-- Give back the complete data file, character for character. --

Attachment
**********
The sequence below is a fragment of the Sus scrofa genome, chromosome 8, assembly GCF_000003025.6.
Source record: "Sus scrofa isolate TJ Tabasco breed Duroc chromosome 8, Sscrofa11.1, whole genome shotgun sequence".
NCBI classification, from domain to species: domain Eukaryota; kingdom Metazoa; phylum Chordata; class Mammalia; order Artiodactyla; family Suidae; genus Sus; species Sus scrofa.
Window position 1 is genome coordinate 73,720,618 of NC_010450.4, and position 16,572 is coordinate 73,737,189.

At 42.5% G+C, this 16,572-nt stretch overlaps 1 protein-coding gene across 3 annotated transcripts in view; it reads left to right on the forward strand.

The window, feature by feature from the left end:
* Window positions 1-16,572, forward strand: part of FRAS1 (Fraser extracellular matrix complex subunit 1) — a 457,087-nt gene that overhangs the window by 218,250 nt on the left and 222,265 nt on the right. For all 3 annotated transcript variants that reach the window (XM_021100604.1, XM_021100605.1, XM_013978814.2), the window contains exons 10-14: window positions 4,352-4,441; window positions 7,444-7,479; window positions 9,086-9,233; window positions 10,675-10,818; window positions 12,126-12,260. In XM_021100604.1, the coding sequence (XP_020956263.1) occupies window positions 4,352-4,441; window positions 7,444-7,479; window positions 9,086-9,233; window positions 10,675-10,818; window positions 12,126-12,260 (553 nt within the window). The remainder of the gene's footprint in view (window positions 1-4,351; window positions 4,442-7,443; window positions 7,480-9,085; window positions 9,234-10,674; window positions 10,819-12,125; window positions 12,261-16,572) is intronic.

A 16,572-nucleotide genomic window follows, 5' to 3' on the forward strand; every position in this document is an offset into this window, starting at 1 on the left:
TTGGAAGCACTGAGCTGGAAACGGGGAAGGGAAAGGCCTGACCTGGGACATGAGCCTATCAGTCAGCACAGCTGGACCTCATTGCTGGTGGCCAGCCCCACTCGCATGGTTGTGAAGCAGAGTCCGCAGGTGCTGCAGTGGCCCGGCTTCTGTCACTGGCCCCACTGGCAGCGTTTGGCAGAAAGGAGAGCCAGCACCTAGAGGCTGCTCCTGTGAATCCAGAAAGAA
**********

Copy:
The sequence below is a fragment of the Sus scrofa genome, chromosome 8, assembly GCF_000003025.6.
Source record: "Sus scrofa isolate TJ Tabasco breed Duroc chromosome 8, Sscrofa11.1, whole genome shotgun sequence".
NCBI classification, from domain to species: domain Eukaryota; kingdom Metazoa; phylum Chordata; class Mammalia; order Artiodactyla; family Suidae; genus Sus; species Sus scrofa.
Window position 1 is genome coordinate 73,720,618 of NC_010450.4, and position 16,572 is coordinate 73,737,189.

At 42.5% G+C, this 16,572-nt stretch overlaps 1 protein-coding gene across 3 annotated transcripts in view; it reads left to right on the forward strand.

The window, feature by feature from the left end:
* Window positions 1-16,572, forward strand: part of FRAS1 (Fraser extracellular matrix complex subunit 1) — a 457,087-nt gene that overhangs the window by 218,250 nt on the left and 222,265 nt on the right. For all 3 annotated transcript variants that reach the window (XM_021100604.1, XM_021100605.1, XM_013978814.2), the window contains exons 10-14: window positions 4,352-4,441; window positions 7,444-7,479; window positions 9,086-9,233; window positions 10,675-10,818; window positions 12,126-12,260. In XM_021100604.1, the coding sequence (XP_020956263.1) occupies window positions 4,352-4,441; window positions 7,444-7,479; window positions 9,086-9,233; window positions 10,675-10,818; window positions 12,126-12,260 (553 nt within the window). The remainder of the gene's footprint in view (window positions 1-4,351; window positions 4,442-7,443; window positions 7,480-9,085; window positions 9,234-10,674; window positions 10,819-12,125; window positions 12,261-16,572) is intronic.

A 16,572-nucleotide genomic window follows, 5' to 3' on the forward strand; every position in this document is an offset into this window, starting at 1 on the left:
TTGGAAGCACTGAGCTGGAAACGGGGAAGGGAAAGGCCTGACCTGGGACATGAGCCTATCAGTCAGCACAGCTGGACCTCATTGCTGGTGGCCAGCCCCACTCGCATGGTTGTGAAGCAGAGTCCGCAGGTGCTGCAGTGGCCCGGCTTCTGTCACTGGCCCCACTGGCAGCGTTTGGCAGAAAGGAGAGCCAGCACCTAGAGGCTGCTCCTGTGAATCCAGAAAGAA